Warp has you playing as an oddly shaped alien who’s named Zero (something I don’t think was made clear in the game, I certainly can’t remember anyone saying his name) waking up in an undersea laboratory. You’re surrounded by scientists who begin to perform surgery on you to remove a disk shaped object from you which turns out to be your internal power source. After a short obstacle course, which serves as the tutorial for the basics of the game, you are then reunited with your power supply and regain your ability to teleport short distances. Warp flows on from there, following Zero’s quest to escape the confines of the laboratory.
On first appearances Warp isn’t too much to look at, mostly due to its roots as a Xbox Arcade game. For the actual game play the graphics are fine with Warp making heavy use of lighting effects to cover up their less-than-stellar models but the cut scenes unfortunately didn’t appear to get any extra treatment to make them any better. Thus the artwork, graphics and sound work are all around the level I had come to expect from say around 5 years ago when I had friends tinkering with 3D models. Sure I can understand that there are limitations thanks to the target platform but when you don’t even bother to try and do rudimentary lip syncing for dialog scenes I get the feeling that a lot of this was done due to budgetary constraints rather than a lack of technical ability.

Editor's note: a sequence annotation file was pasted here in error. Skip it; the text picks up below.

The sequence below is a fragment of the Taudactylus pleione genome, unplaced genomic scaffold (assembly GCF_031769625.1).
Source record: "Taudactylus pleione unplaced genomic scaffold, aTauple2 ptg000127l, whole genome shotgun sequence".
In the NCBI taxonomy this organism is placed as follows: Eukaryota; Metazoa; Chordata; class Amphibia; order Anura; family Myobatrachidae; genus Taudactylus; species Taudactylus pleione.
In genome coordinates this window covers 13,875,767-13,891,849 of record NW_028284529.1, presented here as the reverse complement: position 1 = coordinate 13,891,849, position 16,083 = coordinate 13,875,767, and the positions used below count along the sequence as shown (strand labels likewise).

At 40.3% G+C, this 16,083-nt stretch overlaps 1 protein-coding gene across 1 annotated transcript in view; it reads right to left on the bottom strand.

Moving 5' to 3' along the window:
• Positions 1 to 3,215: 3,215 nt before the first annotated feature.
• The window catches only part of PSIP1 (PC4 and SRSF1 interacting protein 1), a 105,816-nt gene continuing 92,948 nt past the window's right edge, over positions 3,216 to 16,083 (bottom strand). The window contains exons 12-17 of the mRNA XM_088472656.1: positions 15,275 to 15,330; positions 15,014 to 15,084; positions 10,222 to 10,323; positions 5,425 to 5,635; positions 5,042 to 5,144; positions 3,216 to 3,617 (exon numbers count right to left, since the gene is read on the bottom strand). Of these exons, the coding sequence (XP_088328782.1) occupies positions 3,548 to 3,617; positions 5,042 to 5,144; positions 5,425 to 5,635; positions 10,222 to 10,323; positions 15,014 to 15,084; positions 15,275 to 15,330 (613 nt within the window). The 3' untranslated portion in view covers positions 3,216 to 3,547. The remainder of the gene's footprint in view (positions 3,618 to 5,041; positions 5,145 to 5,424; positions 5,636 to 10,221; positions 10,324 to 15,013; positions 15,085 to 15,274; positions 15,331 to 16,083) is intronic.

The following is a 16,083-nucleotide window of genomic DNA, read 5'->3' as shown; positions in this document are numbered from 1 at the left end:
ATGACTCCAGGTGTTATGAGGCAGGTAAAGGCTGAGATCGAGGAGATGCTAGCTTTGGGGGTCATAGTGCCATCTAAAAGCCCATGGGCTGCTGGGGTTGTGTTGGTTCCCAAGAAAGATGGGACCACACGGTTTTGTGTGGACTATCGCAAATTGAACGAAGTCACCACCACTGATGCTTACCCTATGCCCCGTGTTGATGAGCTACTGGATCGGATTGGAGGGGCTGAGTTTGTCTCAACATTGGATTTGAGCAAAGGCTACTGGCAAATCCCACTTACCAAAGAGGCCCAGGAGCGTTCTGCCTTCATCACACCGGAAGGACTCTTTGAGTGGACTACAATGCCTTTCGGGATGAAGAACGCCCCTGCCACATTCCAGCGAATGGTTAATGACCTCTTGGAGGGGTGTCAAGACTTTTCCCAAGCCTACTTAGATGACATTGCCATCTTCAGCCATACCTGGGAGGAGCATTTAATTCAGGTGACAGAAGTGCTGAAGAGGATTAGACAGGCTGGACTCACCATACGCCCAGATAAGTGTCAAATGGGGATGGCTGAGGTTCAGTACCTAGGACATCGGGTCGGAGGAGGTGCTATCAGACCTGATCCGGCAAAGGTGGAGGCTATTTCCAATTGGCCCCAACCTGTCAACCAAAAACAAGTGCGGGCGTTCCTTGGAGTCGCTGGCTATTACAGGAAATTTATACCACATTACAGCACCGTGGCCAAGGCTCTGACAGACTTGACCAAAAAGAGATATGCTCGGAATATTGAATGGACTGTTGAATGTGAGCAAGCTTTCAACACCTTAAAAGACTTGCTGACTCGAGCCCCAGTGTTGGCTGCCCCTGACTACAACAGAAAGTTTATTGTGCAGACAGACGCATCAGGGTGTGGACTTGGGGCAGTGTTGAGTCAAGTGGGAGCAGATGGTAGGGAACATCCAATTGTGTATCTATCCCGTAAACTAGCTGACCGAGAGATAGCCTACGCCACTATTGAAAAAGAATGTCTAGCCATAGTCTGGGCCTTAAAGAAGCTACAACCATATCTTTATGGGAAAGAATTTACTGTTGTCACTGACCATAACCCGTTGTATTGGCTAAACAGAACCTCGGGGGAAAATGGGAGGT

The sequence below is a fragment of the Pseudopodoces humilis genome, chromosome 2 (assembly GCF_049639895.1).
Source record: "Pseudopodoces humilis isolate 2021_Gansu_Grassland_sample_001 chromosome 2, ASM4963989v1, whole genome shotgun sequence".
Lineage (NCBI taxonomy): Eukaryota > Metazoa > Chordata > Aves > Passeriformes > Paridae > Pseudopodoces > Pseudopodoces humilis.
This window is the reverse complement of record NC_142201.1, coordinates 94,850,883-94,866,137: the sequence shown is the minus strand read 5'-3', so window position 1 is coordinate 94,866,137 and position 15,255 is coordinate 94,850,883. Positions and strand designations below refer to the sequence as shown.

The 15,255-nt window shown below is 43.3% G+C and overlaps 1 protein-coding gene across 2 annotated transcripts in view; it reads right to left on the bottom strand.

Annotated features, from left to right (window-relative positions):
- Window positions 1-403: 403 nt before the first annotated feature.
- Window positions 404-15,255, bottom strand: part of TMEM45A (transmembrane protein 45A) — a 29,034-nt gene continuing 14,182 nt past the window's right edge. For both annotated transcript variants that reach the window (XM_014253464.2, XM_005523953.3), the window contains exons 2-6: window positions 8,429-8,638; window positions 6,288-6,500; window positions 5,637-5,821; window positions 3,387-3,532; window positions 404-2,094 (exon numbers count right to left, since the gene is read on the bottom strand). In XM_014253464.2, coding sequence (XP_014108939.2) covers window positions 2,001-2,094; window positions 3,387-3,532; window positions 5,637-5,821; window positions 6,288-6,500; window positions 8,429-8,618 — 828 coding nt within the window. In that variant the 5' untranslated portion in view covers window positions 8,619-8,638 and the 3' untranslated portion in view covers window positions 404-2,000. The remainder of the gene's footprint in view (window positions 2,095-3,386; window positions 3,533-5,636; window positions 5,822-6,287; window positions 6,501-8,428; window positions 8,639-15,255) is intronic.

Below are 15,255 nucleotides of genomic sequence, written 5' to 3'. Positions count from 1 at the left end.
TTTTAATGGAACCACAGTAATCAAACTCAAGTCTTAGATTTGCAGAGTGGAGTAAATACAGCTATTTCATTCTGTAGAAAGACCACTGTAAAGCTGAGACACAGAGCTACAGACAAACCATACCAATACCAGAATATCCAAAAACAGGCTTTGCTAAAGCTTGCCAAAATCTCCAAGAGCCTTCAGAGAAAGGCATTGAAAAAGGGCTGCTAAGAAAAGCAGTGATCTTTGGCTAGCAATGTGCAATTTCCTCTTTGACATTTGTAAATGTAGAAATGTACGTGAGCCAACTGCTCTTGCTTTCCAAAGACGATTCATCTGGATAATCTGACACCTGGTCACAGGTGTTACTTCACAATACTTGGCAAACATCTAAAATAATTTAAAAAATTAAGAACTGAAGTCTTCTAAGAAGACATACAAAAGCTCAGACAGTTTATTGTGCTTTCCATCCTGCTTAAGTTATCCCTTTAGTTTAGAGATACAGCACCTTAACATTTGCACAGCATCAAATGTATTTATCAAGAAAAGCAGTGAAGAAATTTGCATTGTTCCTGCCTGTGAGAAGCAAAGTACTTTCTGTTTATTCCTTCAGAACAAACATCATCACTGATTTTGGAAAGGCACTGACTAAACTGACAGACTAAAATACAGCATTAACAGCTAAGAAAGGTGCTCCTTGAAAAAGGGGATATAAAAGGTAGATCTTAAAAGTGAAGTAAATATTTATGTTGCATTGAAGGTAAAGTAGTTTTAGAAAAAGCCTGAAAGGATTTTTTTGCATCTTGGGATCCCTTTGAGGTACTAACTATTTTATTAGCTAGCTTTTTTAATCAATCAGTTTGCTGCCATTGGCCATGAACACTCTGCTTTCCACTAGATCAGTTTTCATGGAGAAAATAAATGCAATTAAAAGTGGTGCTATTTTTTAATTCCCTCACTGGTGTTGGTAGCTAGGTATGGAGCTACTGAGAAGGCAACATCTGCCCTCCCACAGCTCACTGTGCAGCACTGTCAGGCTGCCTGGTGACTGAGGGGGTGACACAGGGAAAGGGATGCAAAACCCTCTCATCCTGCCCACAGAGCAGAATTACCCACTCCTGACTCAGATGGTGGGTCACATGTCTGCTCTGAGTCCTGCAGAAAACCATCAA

The core game play of Warp revolves around Zero’s ability to teleport short distances and also hide inside objects and people. At first it starts off with rudimentary things like finding non-obvious was to get around your environment but as the game progresses the challenges start to scale up dramatically. Zero also gains additional abilities as you complete levels augmenting himself with things like producing a controllable decoy (so you can get guards to kill each other), using said decoy to swap places with other objects and being able to launch objects a great distance. The combination of all these abilities makes for some rather interesting puzzles, some that are actually quite challenging to figure out.